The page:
Re: Was the pope called the "head" of the Church before the Schism?
« Reply #9 on: March 10, 2009, 09:02:49 PM »
I think its obvious that he was. But I am asking to see what the EO thinks. Please no RCers vote on this.

The EO is upset over this phrase because the RC has understood it to mean one head with Jesus Christ. But it need not be so. Rather, the first bishop in an area (whether local, regional, or universal) was called chief and head, because his task was to preside over councils ectetera. This is all the phrase "head" means.
I'm pretty sure Jesus is the head of the Church (and before anyone has a seizure, I am using the term "Church" in a generic sense). I don't eve now think of the Pope as the of my Church, but rather a vicar, steward, vizier. etc.

Your head thinks otherwise. Lumen Gentium 22 (Vatican II):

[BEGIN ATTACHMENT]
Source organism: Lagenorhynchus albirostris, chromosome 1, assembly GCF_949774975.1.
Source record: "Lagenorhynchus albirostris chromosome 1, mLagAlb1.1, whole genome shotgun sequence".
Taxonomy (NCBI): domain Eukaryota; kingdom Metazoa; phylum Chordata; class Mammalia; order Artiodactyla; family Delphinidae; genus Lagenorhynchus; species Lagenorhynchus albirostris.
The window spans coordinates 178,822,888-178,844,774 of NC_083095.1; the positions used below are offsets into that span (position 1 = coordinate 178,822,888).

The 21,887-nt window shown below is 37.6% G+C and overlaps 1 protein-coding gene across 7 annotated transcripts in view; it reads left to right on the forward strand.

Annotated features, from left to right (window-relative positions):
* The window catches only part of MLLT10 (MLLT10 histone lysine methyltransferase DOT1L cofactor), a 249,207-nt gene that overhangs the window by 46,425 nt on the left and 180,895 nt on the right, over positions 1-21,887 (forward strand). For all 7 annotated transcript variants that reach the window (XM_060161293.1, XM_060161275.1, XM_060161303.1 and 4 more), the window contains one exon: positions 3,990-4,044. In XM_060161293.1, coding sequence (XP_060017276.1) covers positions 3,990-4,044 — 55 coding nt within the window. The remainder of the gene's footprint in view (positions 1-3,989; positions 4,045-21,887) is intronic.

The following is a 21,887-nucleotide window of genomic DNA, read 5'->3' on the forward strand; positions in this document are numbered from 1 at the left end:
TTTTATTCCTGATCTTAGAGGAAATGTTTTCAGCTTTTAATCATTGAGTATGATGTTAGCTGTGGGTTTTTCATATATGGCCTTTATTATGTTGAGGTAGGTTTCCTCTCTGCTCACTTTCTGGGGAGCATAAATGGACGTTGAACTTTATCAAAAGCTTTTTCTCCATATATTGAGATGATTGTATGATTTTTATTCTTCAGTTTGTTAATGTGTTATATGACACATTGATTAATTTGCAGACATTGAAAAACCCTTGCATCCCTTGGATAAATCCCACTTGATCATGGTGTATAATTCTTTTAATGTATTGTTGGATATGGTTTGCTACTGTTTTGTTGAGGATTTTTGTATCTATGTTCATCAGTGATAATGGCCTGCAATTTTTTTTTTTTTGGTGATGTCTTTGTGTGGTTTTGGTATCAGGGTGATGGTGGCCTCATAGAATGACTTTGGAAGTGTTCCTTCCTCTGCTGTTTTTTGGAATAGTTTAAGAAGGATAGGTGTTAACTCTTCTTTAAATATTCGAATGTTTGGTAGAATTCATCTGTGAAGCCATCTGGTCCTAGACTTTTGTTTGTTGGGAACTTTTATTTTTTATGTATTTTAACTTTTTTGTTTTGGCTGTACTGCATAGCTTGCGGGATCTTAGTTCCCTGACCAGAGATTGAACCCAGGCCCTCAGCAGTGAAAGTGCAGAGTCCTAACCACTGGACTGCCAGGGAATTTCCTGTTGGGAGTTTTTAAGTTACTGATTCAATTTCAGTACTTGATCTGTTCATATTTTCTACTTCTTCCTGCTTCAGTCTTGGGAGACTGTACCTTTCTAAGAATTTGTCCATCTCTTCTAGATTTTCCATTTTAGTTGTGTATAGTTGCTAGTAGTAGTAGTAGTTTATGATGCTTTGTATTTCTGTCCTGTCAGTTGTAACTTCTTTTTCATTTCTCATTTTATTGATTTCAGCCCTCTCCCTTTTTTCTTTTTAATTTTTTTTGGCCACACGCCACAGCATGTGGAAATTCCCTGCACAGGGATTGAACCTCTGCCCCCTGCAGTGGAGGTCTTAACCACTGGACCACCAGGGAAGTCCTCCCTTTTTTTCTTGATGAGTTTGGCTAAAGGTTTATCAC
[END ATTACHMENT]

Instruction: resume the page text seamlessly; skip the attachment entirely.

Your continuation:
But the college or body of bishops has no authority unless it is understood together with the Roman Pontiff, the successor of Peter as its head. The pope's power of primacy over all, both pastors and faithful, remains whole and intact. In virtue of his office, that is as Vicar of Christ and pastor of the whole Church, the Roman Pontiff has full, supreme and universal power over the Church. And he is always free to exercise this power. The order of bishops, which succeeds to the college of apostles and gives this apostolic body continued existence, is also the subject of supreme and full power over the universal Church, provided we understand this body together with its head the Roman Pontiff and never without this head.(27*) This power can be exercised only with the consent of the Roman Pontiff. For our Lord placed Simon alone as the rock and the bearer of the keys of the Church,(156) and made him shepherd of the whole flock;(157) it is evident, however, that the power of binding and loosing, which was given to Peter,(158) was granted also to the college of apostles, joined with their head.(159)(28*) This college, insofar as it is composed of many, expresses the variety and universality of the People of God, but insofar as it is assembled under one head, it expresses the unity of the flock of Christ. In it, the bishops, faithfully recognizing the primacy and pre-eminence of their head, exercise their own authority for the good of their own faithful, and indeed of the whole Church, the Holy Spirit supporting its organic structure and harmony with moderation. The supreme power in the universal Church, which this college enjoys, is exercised in a solemn way in an ecumenical council. A council is never ecumenical unless it is confirmed or at least accepted as such by the successor of Peter; and it is prerogative of the Roman Pontiff to convoke these councils, to preside over them and to confirm them.(29*) This same collegiate power can be exercised together with the pope by the bishops living in all parts of the world, provided that the head of the college calls them to collegiate action, or at least approves of or freely accepts the united action of the scattered bishops, so that it is thereby made a collegiate act.